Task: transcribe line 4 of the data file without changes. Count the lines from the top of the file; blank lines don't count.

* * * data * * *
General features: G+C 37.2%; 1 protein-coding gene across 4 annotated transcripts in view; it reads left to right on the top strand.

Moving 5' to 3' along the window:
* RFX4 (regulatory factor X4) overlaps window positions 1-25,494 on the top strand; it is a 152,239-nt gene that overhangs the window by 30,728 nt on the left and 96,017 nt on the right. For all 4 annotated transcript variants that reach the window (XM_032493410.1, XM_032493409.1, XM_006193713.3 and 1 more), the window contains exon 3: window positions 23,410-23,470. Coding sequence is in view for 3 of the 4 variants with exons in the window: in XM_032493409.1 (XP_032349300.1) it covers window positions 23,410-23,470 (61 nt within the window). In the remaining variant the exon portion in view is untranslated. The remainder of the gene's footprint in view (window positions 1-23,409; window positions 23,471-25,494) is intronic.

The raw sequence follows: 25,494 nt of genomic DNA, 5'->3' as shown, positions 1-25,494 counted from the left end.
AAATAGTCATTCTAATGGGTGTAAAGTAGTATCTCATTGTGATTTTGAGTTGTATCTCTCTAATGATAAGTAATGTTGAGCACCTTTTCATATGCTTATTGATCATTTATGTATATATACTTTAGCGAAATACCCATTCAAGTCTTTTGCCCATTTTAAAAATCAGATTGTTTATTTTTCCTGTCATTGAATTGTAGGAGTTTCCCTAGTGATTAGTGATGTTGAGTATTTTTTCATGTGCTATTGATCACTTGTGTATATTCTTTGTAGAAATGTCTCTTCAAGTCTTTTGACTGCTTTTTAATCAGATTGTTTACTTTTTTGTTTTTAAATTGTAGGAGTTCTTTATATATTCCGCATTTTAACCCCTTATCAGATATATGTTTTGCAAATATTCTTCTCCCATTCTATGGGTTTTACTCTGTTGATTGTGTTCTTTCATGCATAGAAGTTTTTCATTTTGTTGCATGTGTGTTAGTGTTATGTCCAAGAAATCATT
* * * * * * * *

The raw sequence follows: 25,494 nt of genomic DNA, 5'->3' as shown, positions 1-25,494 counted from the left end.